The statistics vary from year to year, but influenza along with other respiratory disease is always on Indonesia’s top 10 killer lists, as well as a pandemic that sweeps much of the world. A “seasonal” affliction, the risks usually intensify in late autumn or early winter, so now is the time to get ready.
The good news is that recent studies suggest a new approach to its prevention is already under way. It is too soon to call your physician for an appointment, but at least 12 companies and 17 governments globally are now developing vaccines in 28 different clinical trials that, if successful, could turn a deadly pandemic infection into a non-lethal one.
The esteemed Merck Manual of Medical Information defines influenza as “a viral infection that causes a fever, runny nose, cough, headache, a feeling illness (malaise), and inflammation of the lining of nose and airways.”
Although many respiratory illnesses have the same symptoms—including the common cold—the influenza A or B viruses lead quickly to severity unmatched by them. The virus is spread by inhaling droplets that have been coughed or sneezed into the air by an infected person. Handling infected household articles may also be transmit the disease.
Preventing the flu
There are three main ways to prevent flu: good hygiene, such as handwashing, the flu vaccination and antiviral medication.
The vaccines, which usually are changed from year to year, are not 100% effective because they don’t work against every possible type of virus, as this year’s usually is aimed at strains dominant in the previous season or currently on the rise in some areas.
Under certain circumstances, taking antiviral medicines may be recommended by a physician—especially for those in locations where flu already is being reported, or if people at risk are over 65, pregnant, or have a medical condition that puts them at increased risk, such as diabetes or diseases of the heart, lung or kidney, or a neurological illness.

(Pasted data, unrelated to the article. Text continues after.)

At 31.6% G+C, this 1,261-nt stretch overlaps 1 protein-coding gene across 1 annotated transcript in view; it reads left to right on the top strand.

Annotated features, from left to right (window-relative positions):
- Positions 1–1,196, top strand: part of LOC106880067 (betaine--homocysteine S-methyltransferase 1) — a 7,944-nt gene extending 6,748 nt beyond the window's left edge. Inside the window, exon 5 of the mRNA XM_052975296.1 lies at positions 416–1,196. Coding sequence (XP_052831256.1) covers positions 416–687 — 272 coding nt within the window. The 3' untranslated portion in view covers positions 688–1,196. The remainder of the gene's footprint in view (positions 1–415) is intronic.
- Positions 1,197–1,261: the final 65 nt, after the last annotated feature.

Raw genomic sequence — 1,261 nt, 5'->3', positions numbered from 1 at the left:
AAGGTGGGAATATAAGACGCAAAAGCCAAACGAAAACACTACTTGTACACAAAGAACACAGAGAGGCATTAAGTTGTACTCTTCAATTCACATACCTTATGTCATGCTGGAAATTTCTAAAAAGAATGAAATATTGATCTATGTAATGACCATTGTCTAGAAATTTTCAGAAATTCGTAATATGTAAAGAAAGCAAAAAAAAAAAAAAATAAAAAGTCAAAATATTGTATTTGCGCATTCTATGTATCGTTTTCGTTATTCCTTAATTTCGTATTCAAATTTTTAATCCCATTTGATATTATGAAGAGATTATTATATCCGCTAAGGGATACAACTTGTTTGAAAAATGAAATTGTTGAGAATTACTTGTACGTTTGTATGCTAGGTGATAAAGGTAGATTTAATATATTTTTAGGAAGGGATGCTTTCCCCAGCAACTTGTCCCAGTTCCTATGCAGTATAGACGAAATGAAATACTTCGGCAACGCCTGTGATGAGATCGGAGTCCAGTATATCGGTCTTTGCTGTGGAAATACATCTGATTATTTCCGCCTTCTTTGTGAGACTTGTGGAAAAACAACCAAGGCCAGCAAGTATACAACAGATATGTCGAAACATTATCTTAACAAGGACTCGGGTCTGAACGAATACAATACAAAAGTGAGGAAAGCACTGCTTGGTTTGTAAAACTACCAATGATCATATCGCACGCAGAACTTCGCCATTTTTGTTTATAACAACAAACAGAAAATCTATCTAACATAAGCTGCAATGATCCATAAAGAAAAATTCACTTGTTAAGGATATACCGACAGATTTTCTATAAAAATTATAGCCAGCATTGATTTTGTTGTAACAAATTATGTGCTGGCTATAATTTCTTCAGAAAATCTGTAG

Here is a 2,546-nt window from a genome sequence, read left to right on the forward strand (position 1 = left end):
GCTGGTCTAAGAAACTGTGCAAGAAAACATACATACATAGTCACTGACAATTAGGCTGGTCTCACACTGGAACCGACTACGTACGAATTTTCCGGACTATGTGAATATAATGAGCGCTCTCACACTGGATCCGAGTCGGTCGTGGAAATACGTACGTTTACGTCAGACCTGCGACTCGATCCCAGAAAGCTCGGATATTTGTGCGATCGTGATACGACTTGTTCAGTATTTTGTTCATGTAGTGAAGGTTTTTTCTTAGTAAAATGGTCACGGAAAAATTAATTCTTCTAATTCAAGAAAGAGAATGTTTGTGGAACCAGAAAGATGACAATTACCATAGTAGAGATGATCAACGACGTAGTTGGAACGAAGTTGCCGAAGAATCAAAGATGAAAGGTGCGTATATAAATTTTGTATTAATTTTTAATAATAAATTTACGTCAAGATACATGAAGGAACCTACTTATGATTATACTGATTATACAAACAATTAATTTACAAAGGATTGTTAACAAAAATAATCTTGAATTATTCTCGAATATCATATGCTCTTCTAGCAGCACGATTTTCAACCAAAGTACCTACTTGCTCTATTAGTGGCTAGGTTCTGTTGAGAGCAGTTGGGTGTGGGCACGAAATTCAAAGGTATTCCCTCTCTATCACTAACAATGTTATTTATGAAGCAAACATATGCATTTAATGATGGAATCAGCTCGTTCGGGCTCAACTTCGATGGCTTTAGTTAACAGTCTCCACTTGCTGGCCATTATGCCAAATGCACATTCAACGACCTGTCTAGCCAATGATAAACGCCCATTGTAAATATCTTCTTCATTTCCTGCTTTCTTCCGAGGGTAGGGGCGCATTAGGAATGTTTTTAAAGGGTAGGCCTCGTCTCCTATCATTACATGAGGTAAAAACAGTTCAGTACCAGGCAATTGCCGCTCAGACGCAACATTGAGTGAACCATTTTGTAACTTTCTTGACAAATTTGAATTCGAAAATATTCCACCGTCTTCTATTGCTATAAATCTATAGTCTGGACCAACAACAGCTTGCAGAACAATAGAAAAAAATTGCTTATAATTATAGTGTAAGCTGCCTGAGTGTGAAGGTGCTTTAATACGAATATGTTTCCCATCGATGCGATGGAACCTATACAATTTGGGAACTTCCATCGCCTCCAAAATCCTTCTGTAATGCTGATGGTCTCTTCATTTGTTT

Good news coming?
The goal is to find a “universal flu vaccine” that protects against a wide variety of influenza strains, eliminating the guesswork attached to deciding which of the old viruses might be returning. Toward this end, physicians at the National Institute of Allergy and Infections Diseases, part of the National Institutes of Health in the U.S., have created a cocktail incorporating four of the 16 different subtypes of an influenza virus protein called hemaggluinin (H).
Two of these, H1 and H3, are typically found in human seasonal influenza viruses, and two, H5 and H7, are from avian (bird) influenza viruses that can also infect people. Early success with animals (mice) points to an early start of tests on larger mammals ad then humans.
Other studies developed two different vaccines. Both vaccines were able to protect mice against what would usually be a lethal dose of flu, and one vaccine reduced fever symptoms in monkeys. Both vaccines were based on the principle of attacking specific sites on the virus that are less likely to mutate as new strains come along.
“We can’t yet be certain that the vaccines will be effective or safe until they are tested on humans, and more animal and lab research will be needed before this can be started,” said the BBC in its report. “However, it seems likely that this avenue of research could eventually lead to better flu vaccines at some point in the future.”
In the meantime…
Get vaccinated with what’s currently available…and remember that protection doesn’t begin for two weeks following inoculation—so antibodies will be highest during the peak flu months, November through March.